Yessssssss!! We knew this day would come!!! -- J.
Click on the links to see all the nice pictures!!http://www.telegraph.co.uk/fashion/main.jhtml?xml=/fashion/2008/07/16/efscarves116.xml
Scarves are making headlines once again
Last Updated: 12:01am BST 16/07/2008
Celia Walden remains unconvinced that the frumpy accessory will ever become cool
# In pictures: How to tie a headscarf
# In pictures: Head of the headscarves
I've embraced some dubious trends in my time, but peering at my own babushka-like reflection, I can't help but wonder if this might be the most ludicrous of them all. I blame Dolce & Gabbana who, along with Paul Smith and Jean Paul Gaultier, have decreed that headscarves, tied beneath the chin - à la "Queen at Balmoral" - are back.
Celia Walden in a headscarf
Celia wears 'Chasse en Inde' silk scarf, £192, Hermes, Sloane Street, London SW1; 020 7823 1014
"We wanted to revamp the headscarf," explains Domenico Dolce, "give it a new life and introduce it to a younger generation. Our aim was to give it a modern and cool twist."
But even after a scarf-tying lesson at Hermès (where else?) under the direction of its "scarf ambassador", Vivienne Alexander, the modern and cool part eludes me. What I see staring back at me in the mirror is more quasi-religious than Riviera Chic, with shades of Romanian gipsy.
Still, D&G must be given the benefit of the doubt: just look at the calibre of women who have famously worn headscarves in the past. Grace Kelly sheltered her fair skin beneath one while riding and sailing; Audrey Hepburn swathed her heart-shaped face in one as she frolicked with Cary Grant in Charade; and Jemima Khan looked so beautiful in her hijab, while living in Pakistan, that the more impressionable members of the fashion set briefly considered converting to Islam.
But how can I achieve their look, rather than that of the Coronation Street charlady, Hilda Ogden?
"It's not an easy one to get right," admits Alexander, "though the basic rules are simple. The Kelly/Queen look should be uncluttered - whether you decide to tuck your hair in or leave it out at the back. It's important for the scarf - ideally made of the softest patterned silk - to be large enough [minimum 35in x 35in] that it can be folded into a big triangle. It should be wound around the face in such a way that a little hair is visible along the brow line. Then, cross it over at the neck and tie neatly at the back."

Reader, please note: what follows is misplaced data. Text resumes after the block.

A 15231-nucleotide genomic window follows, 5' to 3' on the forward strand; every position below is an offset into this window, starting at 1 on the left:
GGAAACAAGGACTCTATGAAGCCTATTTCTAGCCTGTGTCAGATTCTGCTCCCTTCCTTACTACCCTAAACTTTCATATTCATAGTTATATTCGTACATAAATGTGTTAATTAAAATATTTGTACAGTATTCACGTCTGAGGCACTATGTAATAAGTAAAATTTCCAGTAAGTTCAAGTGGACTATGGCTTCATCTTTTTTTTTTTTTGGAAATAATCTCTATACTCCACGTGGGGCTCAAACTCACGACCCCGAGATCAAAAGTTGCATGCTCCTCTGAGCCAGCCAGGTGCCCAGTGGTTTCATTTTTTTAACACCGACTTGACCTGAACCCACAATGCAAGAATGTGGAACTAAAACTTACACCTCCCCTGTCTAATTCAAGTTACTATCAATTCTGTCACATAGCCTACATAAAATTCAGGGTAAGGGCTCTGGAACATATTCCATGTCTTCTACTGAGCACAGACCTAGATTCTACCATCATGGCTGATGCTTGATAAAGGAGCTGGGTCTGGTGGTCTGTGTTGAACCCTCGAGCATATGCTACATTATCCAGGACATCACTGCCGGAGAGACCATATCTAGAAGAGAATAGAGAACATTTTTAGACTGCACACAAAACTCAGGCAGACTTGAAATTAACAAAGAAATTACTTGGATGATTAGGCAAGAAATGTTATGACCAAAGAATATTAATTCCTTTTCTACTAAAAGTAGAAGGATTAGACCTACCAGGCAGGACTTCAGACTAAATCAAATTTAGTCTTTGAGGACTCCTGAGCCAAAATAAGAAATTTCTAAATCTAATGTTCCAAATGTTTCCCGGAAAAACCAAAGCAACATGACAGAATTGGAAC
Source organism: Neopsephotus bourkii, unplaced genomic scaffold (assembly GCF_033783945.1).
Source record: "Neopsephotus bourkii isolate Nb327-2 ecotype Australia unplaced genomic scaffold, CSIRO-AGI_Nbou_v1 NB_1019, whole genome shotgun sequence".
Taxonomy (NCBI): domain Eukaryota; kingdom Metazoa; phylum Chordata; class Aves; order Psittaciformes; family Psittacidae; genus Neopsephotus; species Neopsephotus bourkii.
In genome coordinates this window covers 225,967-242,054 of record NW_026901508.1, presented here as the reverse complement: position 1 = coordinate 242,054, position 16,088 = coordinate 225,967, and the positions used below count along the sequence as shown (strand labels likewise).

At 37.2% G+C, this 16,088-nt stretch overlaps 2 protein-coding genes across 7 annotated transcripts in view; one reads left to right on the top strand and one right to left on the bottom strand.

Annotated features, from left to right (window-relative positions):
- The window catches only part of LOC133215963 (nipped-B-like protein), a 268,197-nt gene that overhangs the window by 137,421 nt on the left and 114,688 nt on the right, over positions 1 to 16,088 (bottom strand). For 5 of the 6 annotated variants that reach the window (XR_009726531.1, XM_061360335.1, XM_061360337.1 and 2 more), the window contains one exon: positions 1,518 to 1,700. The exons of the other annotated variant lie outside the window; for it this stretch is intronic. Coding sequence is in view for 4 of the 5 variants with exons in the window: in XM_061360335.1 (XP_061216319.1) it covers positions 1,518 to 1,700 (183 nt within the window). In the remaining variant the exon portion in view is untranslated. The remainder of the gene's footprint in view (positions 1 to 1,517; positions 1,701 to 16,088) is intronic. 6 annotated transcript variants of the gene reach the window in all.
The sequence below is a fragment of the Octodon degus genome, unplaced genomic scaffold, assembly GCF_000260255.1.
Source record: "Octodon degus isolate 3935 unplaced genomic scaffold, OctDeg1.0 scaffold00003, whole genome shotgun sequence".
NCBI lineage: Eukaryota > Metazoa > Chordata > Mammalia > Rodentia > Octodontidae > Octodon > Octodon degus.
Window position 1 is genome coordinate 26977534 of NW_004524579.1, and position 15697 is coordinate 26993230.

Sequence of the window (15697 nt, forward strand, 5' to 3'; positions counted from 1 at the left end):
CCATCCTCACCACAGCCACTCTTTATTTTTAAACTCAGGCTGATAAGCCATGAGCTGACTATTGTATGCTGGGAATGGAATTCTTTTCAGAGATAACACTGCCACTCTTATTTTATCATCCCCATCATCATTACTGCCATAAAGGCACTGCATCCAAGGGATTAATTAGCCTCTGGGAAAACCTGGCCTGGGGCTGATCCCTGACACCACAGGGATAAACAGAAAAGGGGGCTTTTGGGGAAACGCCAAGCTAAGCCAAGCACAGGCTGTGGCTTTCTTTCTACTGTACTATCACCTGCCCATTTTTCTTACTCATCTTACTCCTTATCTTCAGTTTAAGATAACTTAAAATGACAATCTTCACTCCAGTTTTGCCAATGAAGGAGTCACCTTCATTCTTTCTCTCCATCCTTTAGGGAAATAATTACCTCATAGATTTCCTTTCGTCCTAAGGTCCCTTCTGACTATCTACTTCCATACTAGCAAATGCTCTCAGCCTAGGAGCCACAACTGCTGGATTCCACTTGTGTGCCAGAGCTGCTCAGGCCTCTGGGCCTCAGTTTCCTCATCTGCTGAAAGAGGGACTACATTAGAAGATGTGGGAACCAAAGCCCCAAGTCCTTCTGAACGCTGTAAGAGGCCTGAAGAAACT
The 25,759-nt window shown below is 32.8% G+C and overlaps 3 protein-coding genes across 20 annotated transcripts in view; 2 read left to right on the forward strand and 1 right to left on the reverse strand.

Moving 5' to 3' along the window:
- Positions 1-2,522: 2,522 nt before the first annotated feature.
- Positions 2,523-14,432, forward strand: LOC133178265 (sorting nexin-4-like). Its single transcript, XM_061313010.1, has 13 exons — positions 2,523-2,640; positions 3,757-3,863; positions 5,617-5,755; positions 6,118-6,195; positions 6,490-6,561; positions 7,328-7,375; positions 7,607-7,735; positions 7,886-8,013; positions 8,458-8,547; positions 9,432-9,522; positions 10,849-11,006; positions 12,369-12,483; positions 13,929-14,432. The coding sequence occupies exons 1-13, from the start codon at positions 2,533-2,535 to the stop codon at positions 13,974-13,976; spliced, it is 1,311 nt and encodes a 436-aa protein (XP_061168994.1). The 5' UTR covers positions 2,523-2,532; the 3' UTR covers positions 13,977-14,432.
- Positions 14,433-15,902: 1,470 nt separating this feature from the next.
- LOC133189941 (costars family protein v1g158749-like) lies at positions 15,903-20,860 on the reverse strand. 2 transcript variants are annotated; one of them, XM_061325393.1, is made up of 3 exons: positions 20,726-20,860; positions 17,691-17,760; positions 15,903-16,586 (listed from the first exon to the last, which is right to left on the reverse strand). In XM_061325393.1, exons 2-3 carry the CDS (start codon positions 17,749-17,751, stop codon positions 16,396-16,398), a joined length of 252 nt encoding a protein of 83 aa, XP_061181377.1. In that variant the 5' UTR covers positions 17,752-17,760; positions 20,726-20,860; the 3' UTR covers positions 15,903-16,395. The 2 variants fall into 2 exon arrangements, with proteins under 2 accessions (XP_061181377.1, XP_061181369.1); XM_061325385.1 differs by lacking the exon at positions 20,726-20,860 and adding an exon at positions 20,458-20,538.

Hermès headscarves - made famous by the 1960s Côte d'Azur crowd - have been selling out in recent weeks, to what Alexander describes as "a much younger crowd than usual". Handmade and finished in France, each design is painted by a different artist - and they are priced accordingly at £192 (it's the "2" that really pinches, isn't it?).
Respectful looks greet me as I venture on to Sloane Street, my pace regal but demure. It's then that life decides to throw me a curveball. A Romanian gipsy, wearing a headscarf that is tied just like mine (but, I imagine, at a fraction of the cost) starts hurling abuse at me, convinced I'm stealing her patch. It takes a few sharp words from the store's security to see her off, but the whole episode leaves everyone feeling a little uncomfortable. That said, the headscarf blessedly spared me much of the unpleasantness, since wearing one is like walking through life under water: it's hard to hear when your ears are tightly bound to your head. No wonder the Queen's a fan.
According to Dennis Nothdruft, curator of London's Fashion and Textile Museum, this headscarf resurgence is about a new sense of chastity in fashion. "Before peasants used them to keep their heads cool, women wore headscarves in medieval times to maintain their modesty," he explains. "But it is also symptomatic of the economic downturn. If you can't afford to have your roots done, wear a headscarf to cover them up. Sociologically, it's about escapism."
Paul Smith, Dolce and Gabbana and Jean Paul Gaultier autumn/winter 2008 collections
From left: Paul Smith, Dolce & Gabbana and Jean Paul Gaultier headscarves
Given that the fashion world likes nothing better than provocation, isn't it also a nod to Islam? "There's no doubt that we have a huge Muslim clientèle," agrees Alexander. "But this is more about a return to that elegant Grace Kelly era than anything else."
So, will this strange amalgam of royal homeliness, Muslim chic and proletarian pretence ever take off? Come autumn, will we be seeing women ambling down high streets or queueing at the cold meat counter in Waitrose, looking like Russian peasants?
"I do think we will be seeing a fair amount of headscarves around over the next few months," says Gaia Geddes, executive fashion editor of Harper's Bazaar. "But the fashion may be better suited to young girls, who will be able to pull it off with the right tongue-in-cheek manner."
While Geddes thinks the look is more likely to be a "short-lived fad rather than anything lasting", she suggests that anyone who does try it keeps the rest of her outfit minimal. "I would advise a black, short-sleeved polo-neck and sleek, tailored black trousers if you are going to wear one; certainly nothing like a tweed jacket, which would be too ageing."
However, Jo Elvin, editor of Glamour, thinks it's one catwalk craze best avoided. "It really only works if there's a practical reason for it - like protection from the elements when you're driving in an open-top car," she says. "Then it's far better than a baseball cap. Otherwise, though, it looks mumsy or slightly pretentious."